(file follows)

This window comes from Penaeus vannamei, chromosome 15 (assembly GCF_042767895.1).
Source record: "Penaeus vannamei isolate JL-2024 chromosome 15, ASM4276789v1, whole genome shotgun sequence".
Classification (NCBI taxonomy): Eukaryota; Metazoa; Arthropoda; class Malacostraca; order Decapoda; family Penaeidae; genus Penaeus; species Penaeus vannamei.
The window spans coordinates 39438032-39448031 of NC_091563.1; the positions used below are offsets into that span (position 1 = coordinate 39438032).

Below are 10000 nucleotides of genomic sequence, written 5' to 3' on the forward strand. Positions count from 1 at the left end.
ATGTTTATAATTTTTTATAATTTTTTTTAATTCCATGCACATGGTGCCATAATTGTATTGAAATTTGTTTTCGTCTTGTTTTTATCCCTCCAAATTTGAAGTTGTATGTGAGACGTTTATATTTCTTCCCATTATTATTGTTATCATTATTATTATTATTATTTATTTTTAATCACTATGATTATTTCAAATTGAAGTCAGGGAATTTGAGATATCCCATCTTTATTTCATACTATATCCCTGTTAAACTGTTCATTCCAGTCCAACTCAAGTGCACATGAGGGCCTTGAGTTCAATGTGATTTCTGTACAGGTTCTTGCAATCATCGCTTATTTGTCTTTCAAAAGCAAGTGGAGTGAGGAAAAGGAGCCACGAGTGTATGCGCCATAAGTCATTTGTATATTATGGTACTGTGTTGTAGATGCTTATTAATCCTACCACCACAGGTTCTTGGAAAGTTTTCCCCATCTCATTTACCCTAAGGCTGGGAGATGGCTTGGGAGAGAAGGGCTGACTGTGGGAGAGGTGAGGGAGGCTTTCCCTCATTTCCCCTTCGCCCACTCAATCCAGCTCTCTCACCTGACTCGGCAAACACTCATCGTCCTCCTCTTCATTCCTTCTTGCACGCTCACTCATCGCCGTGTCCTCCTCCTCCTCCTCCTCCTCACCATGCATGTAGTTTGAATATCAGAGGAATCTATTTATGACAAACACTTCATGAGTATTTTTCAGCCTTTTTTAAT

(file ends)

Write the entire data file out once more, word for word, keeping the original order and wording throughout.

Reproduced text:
This window comes from Penaeus vannamei, chromosome 15 (assembly GCF_042767895.1).
Source record: "Penaeus vannamei isolate JL-2024 chromosome 15, ASM4276789v1, whole genome shotgun sequence".
Classification (NCBI taxonomy): Eukaryota; Metazoa; Arthropoda; class Malacostraca; order Decapoda; family Penaeidae; genus Penaeus; species Penaeus vannamei.
The window spans coordinates 39438032-39448031 of NC_091563.1; the positions used below are offsets into that span (position 1 = coordinate 39438032).

Below are 10000 nucleotides of genomic sequence, written 5' to 3' on the forward strand. Positions count from 1 at the left end.
ATGTTTATAATTTTTTATAATTTTTTTTAATTCCATGCACATGGTGCCATAATTGTATTGAAATTTGTTTTCGTCTTGTTTTTATCCCTCCAAATTTGAAGTTGTATGTGAGACGTTTATATTTCTTCCCATTATTATTGTTATCATTATTATTATTATTATTTATTTTTAATCACTATGATTATTTCAAATTGAAGTCAGGGAATTTGAGATATCCCATCTTTATTTCATACTATATCCCTGTTAAACTGTTCATTCCAGTCCAACTCAAGTGCACATGAGGGCCTTGAGTTCAATGTGATTTCTGTACAGGTTCTTGCAATCATCGCTTATTTGTCTTTCAAAAGCAAGTGGAGTGAGGAAAAGGAGCCACGAGTGTATGCGCCATAAGTCATTTGTATATTATGGTACTGTGTTGTAGATGCTTATTAATCCTACCACCACAGGTTCTTGGAAAGTTTTCCCCATCTCATTTACCCTAAGGCTGGGAGATGGCTTGGGAGAGAAGGGCTGACTGTGGGAGAGGTGAGGGAGGCTTTCCCTCATTTCCCCTTCGCCCACTCAATCCAGCTCTCTCACCTGACTCGGCAAACACTCATCGTCCTCCTCTTCATTCCTTCTTGCACGCTCACTCATCGCCGTGTCCTCCTCCTCCTCCTCCTCCTCACCATGCATGTAGTTTGAATATCAGAGGAATCTATTTATGACAAACACTTCATGAGTATTTTTCAGCCTTTTTTAAT